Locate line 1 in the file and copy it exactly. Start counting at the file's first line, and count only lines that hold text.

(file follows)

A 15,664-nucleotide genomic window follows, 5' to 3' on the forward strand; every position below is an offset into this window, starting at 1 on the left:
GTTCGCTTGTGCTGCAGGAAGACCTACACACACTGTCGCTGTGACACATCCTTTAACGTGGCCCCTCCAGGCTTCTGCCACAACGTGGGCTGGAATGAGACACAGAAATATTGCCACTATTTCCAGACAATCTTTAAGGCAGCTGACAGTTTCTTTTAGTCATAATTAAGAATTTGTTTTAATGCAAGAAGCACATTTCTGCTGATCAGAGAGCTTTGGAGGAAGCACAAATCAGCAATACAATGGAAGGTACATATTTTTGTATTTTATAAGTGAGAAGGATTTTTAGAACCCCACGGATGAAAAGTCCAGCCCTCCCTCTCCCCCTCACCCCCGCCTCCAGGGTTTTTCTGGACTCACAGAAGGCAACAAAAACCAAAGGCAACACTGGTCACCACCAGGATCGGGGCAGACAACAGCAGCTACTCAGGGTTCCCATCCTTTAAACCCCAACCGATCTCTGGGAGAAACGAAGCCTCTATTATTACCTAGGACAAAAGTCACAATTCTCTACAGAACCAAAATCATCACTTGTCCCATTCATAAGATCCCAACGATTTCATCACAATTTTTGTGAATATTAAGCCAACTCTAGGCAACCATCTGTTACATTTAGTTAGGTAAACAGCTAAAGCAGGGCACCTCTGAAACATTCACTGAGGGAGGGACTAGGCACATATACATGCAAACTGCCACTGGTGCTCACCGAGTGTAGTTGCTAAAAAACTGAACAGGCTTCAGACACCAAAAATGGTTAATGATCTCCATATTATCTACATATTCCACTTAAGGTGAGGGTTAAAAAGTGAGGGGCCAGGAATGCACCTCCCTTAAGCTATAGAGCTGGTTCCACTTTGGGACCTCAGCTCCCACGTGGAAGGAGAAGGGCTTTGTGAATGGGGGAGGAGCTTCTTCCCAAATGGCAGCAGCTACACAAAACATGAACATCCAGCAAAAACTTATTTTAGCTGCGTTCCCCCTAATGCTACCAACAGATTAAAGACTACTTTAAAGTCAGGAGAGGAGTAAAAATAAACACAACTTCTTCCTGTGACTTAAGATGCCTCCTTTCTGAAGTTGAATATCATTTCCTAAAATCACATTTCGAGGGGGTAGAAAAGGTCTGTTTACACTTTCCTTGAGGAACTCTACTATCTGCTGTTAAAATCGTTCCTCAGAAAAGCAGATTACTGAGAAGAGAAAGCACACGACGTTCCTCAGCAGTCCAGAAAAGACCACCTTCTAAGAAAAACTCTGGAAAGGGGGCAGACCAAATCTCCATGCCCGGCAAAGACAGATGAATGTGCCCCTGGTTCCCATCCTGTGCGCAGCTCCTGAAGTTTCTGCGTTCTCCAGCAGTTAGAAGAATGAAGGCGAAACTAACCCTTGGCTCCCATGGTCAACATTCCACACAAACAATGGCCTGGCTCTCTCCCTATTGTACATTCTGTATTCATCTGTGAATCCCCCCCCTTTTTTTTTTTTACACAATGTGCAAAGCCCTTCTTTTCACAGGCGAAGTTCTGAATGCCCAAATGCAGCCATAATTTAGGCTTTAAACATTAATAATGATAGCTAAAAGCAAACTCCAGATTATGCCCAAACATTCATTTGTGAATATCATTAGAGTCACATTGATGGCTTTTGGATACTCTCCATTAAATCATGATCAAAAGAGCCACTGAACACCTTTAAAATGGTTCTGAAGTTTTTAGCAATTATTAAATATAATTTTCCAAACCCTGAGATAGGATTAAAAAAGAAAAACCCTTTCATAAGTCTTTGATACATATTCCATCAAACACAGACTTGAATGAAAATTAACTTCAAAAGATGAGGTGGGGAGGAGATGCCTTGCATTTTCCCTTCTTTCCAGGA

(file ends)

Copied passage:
A 15,664-nucleotide genomic window follows, 5' to 3' on the forward strand; every position below is an offset into this window, starting at 1 on the left: